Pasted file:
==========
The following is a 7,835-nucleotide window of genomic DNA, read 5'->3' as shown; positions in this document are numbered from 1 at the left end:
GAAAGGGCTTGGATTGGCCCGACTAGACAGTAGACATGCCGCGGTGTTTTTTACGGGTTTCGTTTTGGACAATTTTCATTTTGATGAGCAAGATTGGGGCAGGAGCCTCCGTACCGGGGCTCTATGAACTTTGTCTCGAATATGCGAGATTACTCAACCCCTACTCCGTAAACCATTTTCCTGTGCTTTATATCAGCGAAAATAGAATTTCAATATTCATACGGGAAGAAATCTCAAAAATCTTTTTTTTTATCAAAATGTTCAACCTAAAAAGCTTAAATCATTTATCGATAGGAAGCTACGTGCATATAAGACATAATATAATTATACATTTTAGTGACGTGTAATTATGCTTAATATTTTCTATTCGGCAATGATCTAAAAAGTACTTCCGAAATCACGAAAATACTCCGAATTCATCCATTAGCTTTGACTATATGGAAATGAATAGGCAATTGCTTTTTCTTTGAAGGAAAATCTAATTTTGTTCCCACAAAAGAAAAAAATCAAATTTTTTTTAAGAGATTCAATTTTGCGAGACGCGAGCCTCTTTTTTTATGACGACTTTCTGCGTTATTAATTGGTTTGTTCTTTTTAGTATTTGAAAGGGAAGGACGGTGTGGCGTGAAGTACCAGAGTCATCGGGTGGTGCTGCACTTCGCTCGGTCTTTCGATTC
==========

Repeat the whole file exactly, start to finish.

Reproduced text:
The following is a 7,835-nucleotide window of genomic DNA, read 5'->3' as shown; positions in this document are numbered from 1 at the left end:
GAAAGGGCTTGGATTGGCCCGACTAGACAGTAGACATGCCGCGGTGTTTTTTACGGGTTTCGTTTTGGACAATTTTCATTTTGATGAGCAAGATTGGGGCAGGAGCCTCCGTACCGGGGCTCTATGAACTTTGTCTCGAATATGCGAGATTACTCAACCCCTACTCCGTAAACCATTTTCCTGTGCTTTATATCAGCGAAAATAGAATTTCAATATTCATACGGGAAGAAATCTCAAAAATCTTTTTTTTTATCAAAATGTTCAACCTAAAAAGCTTAAATCATTTATCGATAGGAAGCTACGTGCATATAAGACATAATATAATTATACATTTTAGTGACGTGTAATTATGCTTAATATTTTCTATTCGGCAATGATCTAAAAAGTACTTCCGAAATCACGAAAATACTCCGAATTCATCCATTAGCTTTGACTATATGGAAATGAATAGGCAATTGCTTTTTCTTTGAAGGAAAATCTAATTTTGTTCCCACAAAAGAAAAAAATCAAATTTTTTTTAAGAGATTCAATTTTGCGAGACGCGAGCCTCTTTTTTTATGACGACTTTCTGCGTTATTAATTGGTTTGTTCTTTTTAGTATTTGAAAGGGAAGGACGGTGTGGCGTGAAGTACCAGAGTCATCGGGTGGTGCTGCACTTCGCTCGGTCTTTCGATTC